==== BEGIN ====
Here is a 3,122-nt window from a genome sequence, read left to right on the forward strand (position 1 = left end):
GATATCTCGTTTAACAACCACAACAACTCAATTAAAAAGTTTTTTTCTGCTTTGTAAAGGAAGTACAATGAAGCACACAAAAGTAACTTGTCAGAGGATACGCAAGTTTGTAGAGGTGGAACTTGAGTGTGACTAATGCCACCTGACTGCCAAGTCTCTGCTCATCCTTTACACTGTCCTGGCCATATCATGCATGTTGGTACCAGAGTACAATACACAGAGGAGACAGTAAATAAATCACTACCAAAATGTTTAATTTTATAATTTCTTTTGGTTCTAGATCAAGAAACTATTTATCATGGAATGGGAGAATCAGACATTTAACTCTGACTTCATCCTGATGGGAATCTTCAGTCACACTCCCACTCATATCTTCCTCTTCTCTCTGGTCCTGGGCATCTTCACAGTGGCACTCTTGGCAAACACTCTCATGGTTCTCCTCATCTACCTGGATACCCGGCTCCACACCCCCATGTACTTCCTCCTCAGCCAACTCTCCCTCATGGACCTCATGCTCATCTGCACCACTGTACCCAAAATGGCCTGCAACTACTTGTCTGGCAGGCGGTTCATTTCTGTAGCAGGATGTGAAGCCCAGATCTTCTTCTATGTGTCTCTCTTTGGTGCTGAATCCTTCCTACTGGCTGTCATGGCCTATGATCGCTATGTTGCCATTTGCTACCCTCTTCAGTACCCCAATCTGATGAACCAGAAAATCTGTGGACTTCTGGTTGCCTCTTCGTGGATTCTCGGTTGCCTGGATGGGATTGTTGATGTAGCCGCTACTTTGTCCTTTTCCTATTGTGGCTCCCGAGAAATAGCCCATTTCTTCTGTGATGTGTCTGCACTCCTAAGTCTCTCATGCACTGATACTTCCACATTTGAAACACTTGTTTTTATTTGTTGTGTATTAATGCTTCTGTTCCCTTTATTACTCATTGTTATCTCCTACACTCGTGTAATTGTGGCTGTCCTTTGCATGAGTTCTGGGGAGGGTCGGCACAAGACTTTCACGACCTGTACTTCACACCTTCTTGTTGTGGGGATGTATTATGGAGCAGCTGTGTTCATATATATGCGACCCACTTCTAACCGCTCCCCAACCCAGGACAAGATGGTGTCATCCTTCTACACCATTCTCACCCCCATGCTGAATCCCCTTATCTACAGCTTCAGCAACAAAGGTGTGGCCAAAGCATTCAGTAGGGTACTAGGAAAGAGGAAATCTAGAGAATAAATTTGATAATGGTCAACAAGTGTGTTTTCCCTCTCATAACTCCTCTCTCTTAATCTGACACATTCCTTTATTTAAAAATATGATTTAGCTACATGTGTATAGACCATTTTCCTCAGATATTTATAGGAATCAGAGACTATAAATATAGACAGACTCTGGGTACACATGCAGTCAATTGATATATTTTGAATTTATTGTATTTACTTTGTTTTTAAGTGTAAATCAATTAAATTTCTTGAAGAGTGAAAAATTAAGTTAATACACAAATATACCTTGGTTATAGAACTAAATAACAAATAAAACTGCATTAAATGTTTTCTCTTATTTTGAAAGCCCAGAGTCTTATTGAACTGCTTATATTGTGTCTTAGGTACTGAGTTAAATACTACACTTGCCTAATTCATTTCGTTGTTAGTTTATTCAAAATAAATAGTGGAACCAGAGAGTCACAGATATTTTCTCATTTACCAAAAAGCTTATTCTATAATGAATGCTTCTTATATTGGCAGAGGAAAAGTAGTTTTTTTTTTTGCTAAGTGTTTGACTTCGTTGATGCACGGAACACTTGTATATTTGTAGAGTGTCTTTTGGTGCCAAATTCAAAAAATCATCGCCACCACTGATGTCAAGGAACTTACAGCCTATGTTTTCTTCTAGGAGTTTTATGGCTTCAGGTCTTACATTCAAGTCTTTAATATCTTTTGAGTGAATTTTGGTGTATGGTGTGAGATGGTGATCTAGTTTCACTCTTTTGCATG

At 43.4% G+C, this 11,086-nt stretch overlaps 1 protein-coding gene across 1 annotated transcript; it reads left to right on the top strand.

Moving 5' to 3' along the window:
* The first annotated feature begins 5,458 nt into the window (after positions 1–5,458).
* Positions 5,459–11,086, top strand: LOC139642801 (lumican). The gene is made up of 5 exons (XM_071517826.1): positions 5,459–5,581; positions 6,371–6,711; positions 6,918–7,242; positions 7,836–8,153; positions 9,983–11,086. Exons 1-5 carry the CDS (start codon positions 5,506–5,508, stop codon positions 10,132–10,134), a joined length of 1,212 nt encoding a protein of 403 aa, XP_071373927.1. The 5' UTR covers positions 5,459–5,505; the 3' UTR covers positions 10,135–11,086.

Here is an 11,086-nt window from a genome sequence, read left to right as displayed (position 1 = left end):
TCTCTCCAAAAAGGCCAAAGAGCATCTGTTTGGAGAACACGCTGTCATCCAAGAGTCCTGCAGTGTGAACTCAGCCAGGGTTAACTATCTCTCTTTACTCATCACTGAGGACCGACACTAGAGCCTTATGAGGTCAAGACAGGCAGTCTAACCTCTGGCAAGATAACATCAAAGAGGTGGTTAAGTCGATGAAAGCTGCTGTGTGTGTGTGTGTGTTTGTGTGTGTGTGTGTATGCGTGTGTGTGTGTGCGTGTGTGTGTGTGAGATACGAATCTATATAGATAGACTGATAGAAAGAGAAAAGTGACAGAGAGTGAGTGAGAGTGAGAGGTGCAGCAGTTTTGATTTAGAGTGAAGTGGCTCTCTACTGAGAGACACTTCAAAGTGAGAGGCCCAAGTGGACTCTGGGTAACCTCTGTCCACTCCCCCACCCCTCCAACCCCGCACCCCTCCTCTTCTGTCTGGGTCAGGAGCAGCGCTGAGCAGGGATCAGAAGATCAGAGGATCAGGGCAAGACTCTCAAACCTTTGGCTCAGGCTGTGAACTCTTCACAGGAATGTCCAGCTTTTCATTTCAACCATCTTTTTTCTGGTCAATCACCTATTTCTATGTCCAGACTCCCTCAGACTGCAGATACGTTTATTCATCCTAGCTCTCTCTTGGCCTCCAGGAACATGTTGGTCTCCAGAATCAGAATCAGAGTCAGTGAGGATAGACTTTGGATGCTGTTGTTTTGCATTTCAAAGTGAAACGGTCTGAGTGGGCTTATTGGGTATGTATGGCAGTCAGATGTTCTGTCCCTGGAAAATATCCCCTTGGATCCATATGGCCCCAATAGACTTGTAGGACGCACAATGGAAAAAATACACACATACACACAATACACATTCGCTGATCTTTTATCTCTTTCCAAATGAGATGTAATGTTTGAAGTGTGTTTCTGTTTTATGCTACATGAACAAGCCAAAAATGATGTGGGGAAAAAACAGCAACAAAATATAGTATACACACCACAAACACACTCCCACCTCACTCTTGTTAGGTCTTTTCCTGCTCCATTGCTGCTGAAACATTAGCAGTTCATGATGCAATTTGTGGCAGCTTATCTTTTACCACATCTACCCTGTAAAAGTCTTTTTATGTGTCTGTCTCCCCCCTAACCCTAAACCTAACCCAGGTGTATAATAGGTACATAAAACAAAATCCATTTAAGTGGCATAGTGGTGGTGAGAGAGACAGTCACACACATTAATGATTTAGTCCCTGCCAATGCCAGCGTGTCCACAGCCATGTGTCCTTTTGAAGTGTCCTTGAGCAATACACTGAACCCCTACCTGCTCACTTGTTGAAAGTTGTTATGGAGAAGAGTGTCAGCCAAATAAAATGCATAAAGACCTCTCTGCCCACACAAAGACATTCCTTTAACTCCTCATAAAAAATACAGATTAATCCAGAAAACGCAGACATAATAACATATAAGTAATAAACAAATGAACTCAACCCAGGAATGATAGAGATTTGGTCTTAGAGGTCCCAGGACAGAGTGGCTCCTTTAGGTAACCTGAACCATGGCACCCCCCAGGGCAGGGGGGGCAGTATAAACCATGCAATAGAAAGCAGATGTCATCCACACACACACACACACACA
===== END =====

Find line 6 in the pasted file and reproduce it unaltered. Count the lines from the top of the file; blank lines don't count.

* Positions 5,459–11,086, top strand: LOC139642801 (lumican). The gene is made up of 5 exons (XM_071517826.1): positions 5,459–5,581; positions 6,371–6,711; positions 6,918–7,242; positions 7,836–8,153; positions 9,983–11,086. Exons 1-5 carry the CDS (start codon positions 5,506–5,508, stop codon positions 10,132–10,134), a joined length of 1,212 nt encoding a protein of 403 aa, XP_071373927.1. The 5' UTR covers positions 5,459–5,505; the 3' UTR covers positions 10,135–11,086.